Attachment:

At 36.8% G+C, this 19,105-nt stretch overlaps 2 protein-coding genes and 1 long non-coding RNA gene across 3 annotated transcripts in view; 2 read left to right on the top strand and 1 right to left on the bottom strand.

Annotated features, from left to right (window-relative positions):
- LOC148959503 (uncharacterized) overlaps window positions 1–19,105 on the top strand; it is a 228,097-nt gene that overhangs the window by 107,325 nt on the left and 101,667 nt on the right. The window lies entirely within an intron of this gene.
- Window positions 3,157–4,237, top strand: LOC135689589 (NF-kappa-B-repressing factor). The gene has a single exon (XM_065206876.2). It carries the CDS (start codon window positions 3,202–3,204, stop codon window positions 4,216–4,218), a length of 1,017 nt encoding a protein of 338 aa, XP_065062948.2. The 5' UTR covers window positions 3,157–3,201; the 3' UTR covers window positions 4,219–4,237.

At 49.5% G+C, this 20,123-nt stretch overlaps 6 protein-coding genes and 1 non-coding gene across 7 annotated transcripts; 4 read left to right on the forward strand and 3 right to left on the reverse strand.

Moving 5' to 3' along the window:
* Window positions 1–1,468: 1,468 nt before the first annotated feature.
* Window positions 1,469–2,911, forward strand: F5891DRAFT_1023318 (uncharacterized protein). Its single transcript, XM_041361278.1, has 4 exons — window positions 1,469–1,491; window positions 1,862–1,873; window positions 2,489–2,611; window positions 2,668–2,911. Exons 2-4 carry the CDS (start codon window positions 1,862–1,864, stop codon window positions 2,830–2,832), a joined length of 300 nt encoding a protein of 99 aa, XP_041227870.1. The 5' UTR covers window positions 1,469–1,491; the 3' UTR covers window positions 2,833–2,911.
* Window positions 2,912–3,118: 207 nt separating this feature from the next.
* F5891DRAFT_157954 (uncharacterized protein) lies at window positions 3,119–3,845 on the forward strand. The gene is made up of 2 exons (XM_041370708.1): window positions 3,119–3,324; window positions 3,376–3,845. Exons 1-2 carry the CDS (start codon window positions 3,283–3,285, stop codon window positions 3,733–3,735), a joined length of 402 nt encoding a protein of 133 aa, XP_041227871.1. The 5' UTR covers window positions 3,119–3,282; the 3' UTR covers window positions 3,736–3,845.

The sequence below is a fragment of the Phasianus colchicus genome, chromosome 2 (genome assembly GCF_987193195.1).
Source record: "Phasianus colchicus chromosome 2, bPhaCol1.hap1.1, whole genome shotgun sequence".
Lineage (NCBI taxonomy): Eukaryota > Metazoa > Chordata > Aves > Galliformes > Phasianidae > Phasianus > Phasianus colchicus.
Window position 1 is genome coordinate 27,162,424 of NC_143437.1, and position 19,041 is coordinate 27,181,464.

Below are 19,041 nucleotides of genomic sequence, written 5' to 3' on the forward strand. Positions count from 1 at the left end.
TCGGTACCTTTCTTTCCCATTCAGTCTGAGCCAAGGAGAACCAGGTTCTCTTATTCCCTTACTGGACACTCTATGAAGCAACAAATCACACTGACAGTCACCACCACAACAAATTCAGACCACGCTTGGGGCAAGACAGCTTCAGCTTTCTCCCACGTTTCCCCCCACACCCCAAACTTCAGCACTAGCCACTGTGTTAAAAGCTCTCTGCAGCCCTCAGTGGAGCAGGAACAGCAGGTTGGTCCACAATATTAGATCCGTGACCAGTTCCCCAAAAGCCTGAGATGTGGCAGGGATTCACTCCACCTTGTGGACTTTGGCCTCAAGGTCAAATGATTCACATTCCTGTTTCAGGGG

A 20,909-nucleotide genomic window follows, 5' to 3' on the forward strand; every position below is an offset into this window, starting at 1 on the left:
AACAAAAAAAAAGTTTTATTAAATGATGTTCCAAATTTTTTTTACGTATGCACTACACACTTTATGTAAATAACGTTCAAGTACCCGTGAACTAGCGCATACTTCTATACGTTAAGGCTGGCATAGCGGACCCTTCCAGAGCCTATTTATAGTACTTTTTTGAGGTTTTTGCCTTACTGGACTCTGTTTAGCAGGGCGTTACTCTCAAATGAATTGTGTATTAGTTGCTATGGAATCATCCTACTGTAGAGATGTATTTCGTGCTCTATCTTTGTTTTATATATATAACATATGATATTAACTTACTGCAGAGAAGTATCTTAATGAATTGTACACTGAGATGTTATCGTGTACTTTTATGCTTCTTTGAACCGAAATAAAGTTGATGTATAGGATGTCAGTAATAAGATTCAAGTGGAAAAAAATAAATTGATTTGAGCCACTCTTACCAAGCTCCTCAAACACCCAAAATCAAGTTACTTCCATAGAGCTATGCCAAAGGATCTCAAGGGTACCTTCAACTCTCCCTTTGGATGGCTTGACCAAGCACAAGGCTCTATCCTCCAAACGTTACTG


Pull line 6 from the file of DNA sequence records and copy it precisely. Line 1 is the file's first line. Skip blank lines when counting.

Moving 5' to 3' along the window: